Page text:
How Hollywood Movies Make Fake Rain and Snow

 

Sometimes the weather in a movie can help set the scene, and other times it’s the entire focal point. A scorching trek through the hot desert, a kiss in the rain, a holiday miracle under the falling snow...the list goes on! 

Have you ever wondered how Hollywood producers create these weather effects for a scene when it’s not actually raining or snowing? Let’s find out. 

Singing in the Rain

 

 

 

Whether it's an extreme downpour or a light drizzle, rain can set the mood for a great movie scene. Sometimes, set designers connect massive hoses to fire hydrants or trucks during outdoor shoots, then spray the hoses as desired from substantial heights.

Indoors, though, Most filmmakers use one or multiple rain curtains or rain bars, devices that create a rainfall effect when paired with some clever camera angles, lighting, and fans. 

Let It Snow

 

 

 

Hollywood waits for no one, which means that many holiday movies or snowy sets are actually filmed during other seasons or in places that rarely get snow. So, how do filmmakers make fake snow to create the perfect winter wonderland?

In the very early days of movie magic, substances such as white-painted cornflakes, salt, and flour were used to create the illusion of snow. Nowadays, CGI accounts for some of the amazing effects, but science has also come a long way in creating the perfect snowy substance that’s both safe and believable. 

Thin paper and plastics are two substances that are often shredded to look like snowflakes and blown around with huge wind machines to create a faux snowy scene. It may not sound picturesque, but it sure looks good! 

DIY Movie Set 

 

If you’re looking to create your own movie magic, there are simple recipes for artificial snow that don’t break the bank. All you need is laundry soap flakes or instant potato flakes and a strong fan to create a decent illusion of blowing snow. If you’re looking to set the stage with snow on the ground, you can mix liquid starch, laundry soap flakes, and blue food coloring. 

Creating your own rain may take a bit more effort. But all you need is a garden hose and a bit of determination! 

Next time you’re watching your favorite film, keep an eye out for the special weather effects filmmakers use to create the illusion of rain or snow. It may not be real water, but it’s still magical!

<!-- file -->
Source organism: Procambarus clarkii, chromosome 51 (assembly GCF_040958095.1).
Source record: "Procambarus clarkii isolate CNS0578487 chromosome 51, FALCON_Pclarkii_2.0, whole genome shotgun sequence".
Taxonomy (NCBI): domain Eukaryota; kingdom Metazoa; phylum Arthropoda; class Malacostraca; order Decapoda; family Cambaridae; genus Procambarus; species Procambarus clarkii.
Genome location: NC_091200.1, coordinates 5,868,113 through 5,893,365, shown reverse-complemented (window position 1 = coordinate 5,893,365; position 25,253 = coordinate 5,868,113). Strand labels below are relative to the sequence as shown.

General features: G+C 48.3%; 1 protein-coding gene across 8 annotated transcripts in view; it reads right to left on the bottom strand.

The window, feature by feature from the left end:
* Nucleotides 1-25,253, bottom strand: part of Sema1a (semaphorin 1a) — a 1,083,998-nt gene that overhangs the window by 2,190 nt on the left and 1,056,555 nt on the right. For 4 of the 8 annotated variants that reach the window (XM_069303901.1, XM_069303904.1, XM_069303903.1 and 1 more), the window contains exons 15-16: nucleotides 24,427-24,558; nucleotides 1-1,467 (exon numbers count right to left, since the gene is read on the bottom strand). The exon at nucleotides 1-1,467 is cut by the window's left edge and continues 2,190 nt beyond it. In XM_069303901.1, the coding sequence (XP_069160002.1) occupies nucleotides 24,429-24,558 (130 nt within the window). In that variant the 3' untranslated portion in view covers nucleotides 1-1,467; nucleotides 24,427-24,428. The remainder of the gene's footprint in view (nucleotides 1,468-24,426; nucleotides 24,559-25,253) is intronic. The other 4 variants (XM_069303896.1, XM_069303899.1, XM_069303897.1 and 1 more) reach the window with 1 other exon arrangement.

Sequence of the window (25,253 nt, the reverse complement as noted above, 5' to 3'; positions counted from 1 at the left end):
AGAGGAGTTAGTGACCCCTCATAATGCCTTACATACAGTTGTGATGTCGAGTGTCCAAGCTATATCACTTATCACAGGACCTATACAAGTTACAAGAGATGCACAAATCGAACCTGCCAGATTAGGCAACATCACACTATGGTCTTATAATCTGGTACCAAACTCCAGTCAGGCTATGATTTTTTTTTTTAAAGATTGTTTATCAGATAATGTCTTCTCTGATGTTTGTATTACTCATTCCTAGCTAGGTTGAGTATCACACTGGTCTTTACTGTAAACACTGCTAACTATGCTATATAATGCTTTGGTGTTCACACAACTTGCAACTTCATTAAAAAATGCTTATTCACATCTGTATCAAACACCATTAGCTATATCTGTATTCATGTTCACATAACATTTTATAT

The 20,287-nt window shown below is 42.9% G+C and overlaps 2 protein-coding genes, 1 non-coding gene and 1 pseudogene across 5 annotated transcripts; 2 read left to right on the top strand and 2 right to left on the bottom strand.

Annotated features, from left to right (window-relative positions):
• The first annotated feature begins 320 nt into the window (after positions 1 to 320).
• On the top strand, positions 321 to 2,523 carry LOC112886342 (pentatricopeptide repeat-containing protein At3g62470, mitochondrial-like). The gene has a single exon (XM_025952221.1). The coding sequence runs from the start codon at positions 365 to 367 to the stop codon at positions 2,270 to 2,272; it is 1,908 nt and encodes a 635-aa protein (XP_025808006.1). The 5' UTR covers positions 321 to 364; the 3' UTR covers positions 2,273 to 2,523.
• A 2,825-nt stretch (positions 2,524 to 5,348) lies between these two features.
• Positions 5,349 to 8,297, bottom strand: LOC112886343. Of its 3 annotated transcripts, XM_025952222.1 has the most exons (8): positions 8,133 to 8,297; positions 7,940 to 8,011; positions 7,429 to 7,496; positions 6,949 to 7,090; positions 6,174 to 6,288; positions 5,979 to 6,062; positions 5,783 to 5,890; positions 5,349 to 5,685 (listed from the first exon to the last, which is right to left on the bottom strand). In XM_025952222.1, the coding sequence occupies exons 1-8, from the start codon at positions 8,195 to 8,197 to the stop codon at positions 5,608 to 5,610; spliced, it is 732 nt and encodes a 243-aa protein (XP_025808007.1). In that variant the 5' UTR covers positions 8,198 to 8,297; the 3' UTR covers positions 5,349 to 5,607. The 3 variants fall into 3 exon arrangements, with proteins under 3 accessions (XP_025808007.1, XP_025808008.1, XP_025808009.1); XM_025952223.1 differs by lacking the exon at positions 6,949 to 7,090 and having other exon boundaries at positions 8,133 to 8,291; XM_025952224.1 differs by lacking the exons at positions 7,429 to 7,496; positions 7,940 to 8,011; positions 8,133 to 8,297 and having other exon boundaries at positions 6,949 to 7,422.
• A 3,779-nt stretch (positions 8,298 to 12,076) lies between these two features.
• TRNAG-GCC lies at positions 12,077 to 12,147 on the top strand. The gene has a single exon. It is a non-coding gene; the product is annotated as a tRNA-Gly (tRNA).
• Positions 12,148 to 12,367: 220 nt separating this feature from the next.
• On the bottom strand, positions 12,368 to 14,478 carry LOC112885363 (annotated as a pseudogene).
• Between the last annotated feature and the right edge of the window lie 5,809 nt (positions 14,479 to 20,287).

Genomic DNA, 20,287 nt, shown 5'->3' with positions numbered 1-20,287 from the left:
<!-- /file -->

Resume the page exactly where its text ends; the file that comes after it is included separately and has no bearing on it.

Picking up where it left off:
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Spice up your summer with a DIY garden

Summer is officially upon us, which means it’s time for tons of fun in the sun and a lot more time on your hands. What better way to spend that time than starting a DIY garden in the backyard?

At Aqua, we’re committed not just to providing water, but also celebrating the (sometimes literal) fruits of its labor. Planting an at-home garden this summer is not only good for the environment, but it also might even get the kids interested in eating their veggies.

In order to start you off on the right foot, we’ve laid out all of the best tips for planning your summer garden, watering it with care, and supporting Mother Earth at the same time. Grab your shovel—let’s dig in.

Selecting your seeds


Before you can enjoy your home-grown produce, consider which plants are best suited for your local environment and, of course, for your tastebuds.

While greens like lettuce and arugula thrive with 3–4 hours of sun exposure per day, broccoli and carrots require 4–6 hours, and summertime favorites like watermelon and tomatoes are happier with 6–8 hours of sunshine.

Keen on getting the kids involved? Impress the little ones with the ease of planting strawberries or the various shapes and sizes of potatoes. (Purple french fries, anyone?) Harvesting beets, digging holes, or even weeding can give children a sense of responsibility and pride at having contributed to a memorable summer.

When and what to water

Once you’ve picked which plants will work best in your garden, it’s time to lay down some ground rules. What’s most important is consistency. In order to ensure healthy, developing plants, it’s best to establish a routine in the frequency with which you water them and the amount of water you use.